For holders of diplomatic and official passports:

Visa is not required for stays of up to 90 days

For holders of national passports and other travel documents:

Holders of biometric passports do not require a visa for stays of up to 90 days for


Holders of an emergency travel document in transit require a visa



The obligation to fill out the Israel Entry Form before the flight or the arrival at the Israeli border crossing has been abolished. Anyone who feels sick within 10 days after arriving in Israel are requested to take a PCR test.

There is no need to present a vaccination or recovery certificate. In case of the positive Covid test during the stay in Israel the passengers are obliged to isolate and follow the isolation guidelines. Isolation can be done also in a hotel room.


Visa is not required for entry into Israel and stay of up to ninety (90) days. At the border crossing, instead of stamping the passport, the Israeli border authorities issue a residence card which must be kept throughout the stay in the country and shown when leaving Israel. For tourist travel purposes, the passport must be valid for at least six months from the date of entry into the country, and for regulating one’s residence the passport must be valid for at least six months after the visa expiration date. Because of the country’s specific security situation, the Israeli authorities carry out rigorous border control upon travellers’ entry into and exit out of the country ― a detailed questioning about the reasons for stay, contacts made, addresses of residence, and a thorough inspection of luggage. If there are stamps in the passport which indicate an earlier stay in Islamic and Arab countries, this may lead to additional questioning. In some cases, border authorities may request to check the travellers` private e-mails and social media activities.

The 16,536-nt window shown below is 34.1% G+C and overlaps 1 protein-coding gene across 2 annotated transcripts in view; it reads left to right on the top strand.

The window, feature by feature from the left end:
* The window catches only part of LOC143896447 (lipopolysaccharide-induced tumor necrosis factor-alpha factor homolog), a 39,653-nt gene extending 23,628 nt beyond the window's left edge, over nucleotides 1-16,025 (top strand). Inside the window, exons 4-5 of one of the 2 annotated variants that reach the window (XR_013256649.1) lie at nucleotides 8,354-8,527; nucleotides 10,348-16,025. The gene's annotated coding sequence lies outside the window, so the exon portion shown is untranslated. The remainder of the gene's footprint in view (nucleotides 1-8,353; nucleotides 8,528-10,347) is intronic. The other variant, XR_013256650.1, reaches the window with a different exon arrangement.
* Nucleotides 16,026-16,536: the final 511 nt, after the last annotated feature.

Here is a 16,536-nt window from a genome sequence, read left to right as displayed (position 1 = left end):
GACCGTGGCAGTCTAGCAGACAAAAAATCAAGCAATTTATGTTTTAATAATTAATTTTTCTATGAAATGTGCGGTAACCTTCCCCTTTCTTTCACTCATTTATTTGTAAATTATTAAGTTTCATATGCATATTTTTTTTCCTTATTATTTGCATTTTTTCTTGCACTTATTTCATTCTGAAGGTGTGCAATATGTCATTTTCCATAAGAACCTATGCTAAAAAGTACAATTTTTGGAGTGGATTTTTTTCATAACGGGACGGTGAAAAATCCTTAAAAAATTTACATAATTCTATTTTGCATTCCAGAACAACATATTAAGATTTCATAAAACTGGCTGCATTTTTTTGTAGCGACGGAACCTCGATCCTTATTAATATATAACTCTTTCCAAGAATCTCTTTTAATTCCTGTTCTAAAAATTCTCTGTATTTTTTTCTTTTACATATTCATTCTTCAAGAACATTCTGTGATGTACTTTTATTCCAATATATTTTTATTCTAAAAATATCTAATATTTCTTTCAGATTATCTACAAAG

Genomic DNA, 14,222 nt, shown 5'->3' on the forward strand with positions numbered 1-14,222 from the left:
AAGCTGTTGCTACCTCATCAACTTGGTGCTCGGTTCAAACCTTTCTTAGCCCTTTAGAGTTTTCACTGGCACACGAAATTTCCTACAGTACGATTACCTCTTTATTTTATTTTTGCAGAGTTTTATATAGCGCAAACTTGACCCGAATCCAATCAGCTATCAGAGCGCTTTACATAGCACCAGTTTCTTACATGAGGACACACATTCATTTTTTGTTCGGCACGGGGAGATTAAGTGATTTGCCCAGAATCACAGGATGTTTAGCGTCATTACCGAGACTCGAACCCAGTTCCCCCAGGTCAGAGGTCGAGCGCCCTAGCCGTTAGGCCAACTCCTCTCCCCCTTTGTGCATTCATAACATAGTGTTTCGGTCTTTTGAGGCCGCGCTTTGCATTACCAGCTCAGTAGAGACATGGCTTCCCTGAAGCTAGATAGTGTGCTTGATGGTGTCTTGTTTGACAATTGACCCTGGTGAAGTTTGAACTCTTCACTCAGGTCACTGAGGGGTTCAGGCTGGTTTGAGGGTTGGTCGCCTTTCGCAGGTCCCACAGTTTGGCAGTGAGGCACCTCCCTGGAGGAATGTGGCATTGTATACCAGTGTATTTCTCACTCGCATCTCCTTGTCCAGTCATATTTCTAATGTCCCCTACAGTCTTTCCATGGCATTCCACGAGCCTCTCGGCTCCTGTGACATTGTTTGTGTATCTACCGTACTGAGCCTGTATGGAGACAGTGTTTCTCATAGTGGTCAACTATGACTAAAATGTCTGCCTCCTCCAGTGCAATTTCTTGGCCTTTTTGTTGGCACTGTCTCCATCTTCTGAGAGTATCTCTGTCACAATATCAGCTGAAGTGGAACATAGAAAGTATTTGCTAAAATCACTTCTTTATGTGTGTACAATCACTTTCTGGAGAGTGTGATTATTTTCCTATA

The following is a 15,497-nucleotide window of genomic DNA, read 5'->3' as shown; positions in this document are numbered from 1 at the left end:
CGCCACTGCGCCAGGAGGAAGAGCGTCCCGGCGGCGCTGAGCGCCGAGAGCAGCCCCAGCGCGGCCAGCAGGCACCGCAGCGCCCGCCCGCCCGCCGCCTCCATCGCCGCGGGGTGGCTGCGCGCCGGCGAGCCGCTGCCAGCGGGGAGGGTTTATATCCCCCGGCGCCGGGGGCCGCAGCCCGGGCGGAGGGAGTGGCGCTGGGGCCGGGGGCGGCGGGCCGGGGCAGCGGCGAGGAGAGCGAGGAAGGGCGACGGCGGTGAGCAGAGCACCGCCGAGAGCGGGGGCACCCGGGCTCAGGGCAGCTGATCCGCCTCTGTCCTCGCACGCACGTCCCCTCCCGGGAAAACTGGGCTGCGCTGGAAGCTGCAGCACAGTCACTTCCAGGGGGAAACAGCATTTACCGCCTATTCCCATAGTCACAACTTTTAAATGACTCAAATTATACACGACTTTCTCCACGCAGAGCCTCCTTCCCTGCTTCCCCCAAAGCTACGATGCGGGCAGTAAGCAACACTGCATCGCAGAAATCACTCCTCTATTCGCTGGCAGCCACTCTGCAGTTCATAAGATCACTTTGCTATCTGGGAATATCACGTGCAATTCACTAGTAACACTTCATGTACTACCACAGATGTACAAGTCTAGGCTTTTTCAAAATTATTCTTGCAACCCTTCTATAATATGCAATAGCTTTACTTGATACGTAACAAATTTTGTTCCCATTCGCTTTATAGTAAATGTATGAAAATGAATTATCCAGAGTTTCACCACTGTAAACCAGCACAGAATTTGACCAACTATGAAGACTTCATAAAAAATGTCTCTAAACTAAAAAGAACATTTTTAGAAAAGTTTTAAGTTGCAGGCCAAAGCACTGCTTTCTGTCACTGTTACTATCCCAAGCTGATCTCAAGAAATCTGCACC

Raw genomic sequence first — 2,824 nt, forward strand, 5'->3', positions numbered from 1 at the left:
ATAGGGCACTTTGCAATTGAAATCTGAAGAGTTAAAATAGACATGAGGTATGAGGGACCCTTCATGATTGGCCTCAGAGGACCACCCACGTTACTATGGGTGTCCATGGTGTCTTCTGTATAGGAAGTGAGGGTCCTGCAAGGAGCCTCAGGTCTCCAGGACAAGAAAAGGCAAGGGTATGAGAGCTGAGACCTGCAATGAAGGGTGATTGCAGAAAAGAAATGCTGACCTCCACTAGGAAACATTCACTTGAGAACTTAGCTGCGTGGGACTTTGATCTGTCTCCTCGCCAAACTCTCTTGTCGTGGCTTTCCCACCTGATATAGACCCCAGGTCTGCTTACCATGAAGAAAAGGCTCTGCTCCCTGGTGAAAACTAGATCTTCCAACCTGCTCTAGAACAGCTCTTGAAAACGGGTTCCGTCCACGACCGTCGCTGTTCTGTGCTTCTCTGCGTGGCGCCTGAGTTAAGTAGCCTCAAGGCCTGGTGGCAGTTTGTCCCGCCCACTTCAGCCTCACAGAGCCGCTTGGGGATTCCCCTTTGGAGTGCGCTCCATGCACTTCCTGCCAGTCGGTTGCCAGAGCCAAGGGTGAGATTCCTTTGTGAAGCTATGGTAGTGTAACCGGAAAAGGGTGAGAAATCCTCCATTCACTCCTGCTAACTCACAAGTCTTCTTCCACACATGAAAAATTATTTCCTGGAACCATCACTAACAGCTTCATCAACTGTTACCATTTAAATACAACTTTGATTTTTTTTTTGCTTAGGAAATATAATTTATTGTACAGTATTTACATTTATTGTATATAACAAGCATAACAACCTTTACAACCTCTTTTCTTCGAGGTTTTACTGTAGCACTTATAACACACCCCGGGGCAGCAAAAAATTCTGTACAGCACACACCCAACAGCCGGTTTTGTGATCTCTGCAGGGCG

These checks are carried out in order to prevent the abuse of tourist stay, or to prevent illegal immigration and illicit employment, which has been on the rise in recent years, especially from the countries of the former Soviet Union, the Balkans, including Serbia. During 2019, there were numerous cases of airport detention and deportation of Serbian citizens on suspicion of the accuracy of the stated reasons for their stay in Israel. More detailed information on the types of visas and the conditions of stay are available at:

In accordance with the Israeli regulations on the restrictive movement regime, all foreign nationals (including citizens of the Republic of Serbia) of Palestinian origin undergo a special procedure for approving their passage through the territory of Israel, whether state or occupied/controlled. To enter Israel or the West Bank, they may use only the road crossing Allenby bridge/King Hussein Bridge, on the border with Jordan. Entry through the Ben Gurion International Airport is allowed only with the previously obtained permission of the Ministry of Defence of the State of Israel.

Serbian citizens who, in addition to Serbian, have travel documents issued by the Palestinian Authority, are obliged to present those documents at Israeli border crossings.